SAN FRANCISCO (Reuters) - California authorities have launched a major raid to seize marijuana grown on and around a Northern California Indian reservation, joining with tribal authorities to combat illegal grow operations on native lands, authorities said on Tuesday.
Officials from over half a dozen federal, state and local agencies seized thousands of plants in the vicinity of the Yurok reservation on Monday, the first day of the operation, which was continuing into Tuesday.
“They’re going to be there for a while,” Lieutenant Steve Knight, spokesman of the Humboldt County Sheriff’s Office said of the dozens of agents participating in the operation in Humboldt County, a remote, mountainous part California that is all too familiar with illegal marijuana growers.
Officials complain that large-scale illegal marijuana crops near the Yurok reservation have harmed fish and other wildlife in the area, and have compounded with California’s severe drought to cause creeks and springs that feed the Klamath River to dry up. Some area residents have reported dry wells.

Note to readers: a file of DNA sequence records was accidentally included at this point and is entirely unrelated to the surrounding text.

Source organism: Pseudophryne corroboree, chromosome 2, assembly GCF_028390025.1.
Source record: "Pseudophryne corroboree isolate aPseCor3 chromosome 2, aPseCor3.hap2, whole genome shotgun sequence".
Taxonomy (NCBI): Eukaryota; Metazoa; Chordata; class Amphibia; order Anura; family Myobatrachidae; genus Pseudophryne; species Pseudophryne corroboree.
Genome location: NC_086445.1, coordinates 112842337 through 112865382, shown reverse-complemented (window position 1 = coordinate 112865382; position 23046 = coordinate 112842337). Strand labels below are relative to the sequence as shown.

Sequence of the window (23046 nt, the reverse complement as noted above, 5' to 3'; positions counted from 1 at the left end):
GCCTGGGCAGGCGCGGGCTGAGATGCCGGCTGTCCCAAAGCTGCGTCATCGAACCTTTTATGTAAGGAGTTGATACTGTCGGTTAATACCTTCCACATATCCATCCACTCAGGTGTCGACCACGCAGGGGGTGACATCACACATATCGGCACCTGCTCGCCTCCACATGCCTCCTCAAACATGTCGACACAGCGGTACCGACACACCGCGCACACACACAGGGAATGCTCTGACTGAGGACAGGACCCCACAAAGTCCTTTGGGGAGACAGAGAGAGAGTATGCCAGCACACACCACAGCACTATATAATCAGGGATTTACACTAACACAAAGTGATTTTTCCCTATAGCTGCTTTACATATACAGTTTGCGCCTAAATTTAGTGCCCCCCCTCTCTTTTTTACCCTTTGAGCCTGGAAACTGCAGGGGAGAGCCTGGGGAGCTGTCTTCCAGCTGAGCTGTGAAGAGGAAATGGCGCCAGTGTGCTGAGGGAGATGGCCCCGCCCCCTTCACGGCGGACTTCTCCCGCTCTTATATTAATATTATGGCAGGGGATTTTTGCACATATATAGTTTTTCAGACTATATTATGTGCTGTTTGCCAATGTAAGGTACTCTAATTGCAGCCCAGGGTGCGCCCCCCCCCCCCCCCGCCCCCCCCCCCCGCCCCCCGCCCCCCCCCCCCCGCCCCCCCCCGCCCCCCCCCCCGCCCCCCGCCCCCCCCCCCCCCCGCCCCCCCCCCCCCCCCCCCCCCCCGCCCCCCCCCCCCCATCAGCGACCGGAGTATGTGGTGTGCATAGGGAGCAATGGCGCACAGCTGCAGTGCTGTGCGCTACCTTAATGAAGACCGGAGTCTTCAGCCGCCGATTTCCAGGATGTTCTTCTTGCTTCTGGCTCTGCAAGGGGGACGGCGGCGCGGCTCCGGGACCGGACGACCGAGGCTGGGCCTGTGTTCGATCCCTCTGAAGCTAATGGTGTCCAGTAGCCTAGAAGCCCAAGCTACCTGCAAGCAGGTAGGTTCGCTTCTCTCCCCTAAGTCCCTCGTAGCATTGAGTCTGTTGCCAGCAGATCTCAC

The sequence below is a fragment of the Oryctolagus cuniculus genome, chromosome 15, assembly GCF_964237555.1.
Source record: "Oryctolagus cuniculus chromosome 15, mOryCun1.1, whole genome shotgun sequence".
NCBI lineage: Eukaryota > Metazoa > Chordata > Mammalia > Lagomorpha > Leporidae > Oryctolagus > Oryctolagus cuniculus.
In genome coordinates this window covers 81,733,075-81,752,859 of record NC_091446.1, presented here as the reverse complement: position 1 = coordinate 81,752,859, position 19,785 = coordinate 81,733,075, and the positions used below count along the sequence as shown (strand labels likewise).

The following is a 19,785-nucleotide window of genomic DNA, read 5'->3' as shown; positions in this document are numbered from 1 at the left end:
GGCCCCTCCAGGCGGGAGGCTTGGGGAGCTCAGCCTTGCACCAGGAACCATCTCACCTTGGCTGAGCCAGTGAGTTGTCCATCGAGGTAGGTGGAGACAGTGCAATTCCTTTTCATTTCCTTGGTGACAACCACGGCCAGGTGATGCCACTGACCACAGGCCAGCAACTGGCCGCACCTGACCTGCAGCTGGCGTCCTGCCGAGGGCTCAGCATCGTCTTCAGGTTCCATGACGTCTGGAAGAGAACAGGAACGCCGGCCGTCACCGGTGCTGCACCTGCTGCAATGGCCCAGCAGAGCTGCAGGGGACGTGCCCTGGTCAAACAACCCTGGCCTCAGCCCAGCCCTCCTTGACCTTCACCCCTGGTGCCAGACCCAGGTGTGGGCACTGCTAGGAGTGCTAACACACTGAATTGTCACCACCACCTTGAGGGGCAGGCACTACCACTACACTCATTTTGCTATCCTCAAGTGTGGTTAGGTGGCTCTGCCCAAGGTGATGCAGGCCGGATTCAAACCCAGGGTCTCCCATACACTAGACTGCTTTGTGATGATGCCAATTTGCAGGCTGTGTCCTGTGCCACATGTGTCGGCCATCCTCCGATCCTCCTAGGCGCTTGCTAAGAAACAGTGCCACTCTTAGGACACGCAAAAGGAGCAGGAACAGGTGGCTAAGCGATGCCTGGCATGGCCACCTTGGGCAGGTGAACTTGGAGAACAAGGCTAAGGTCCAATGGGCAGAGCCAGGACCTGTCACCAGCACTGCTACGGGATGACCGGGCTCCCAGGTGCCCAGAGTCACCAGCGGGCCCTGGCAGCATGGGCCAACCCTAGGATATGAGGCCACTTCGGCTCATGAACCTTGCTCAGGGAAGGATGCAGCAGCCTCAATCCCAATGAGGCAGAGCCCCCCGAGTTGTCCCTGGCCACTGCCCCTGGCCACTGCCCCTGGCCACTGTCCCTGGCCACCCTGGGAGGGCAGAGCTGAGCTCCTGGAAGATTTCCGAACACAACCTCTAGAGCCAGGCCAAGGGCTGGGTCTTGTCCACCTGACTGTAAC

Yurok tribal police, who were taking part in the operation, could not immediately be reached for comment.
But tribal leaders have been requesting help from state and local agencies for years to combat the increasing number of illegal and heavily water-dependent marijuana grows on their land, according the Los Angeles Times.
“They’re stealing millions and millions of gallons of water and it’s impacting our ecosystem,” the paper quoted Yurok Tribal Chairman Thomas O’Rourke as telling officials on Monday. “We can’t ... make it into our dance places, our women and children can’t leave the road to gather. We can’t hunt. We can’t live the life we’ve lived for thousands of years.”
Editing by Cynthia Johnston and Eric Walsh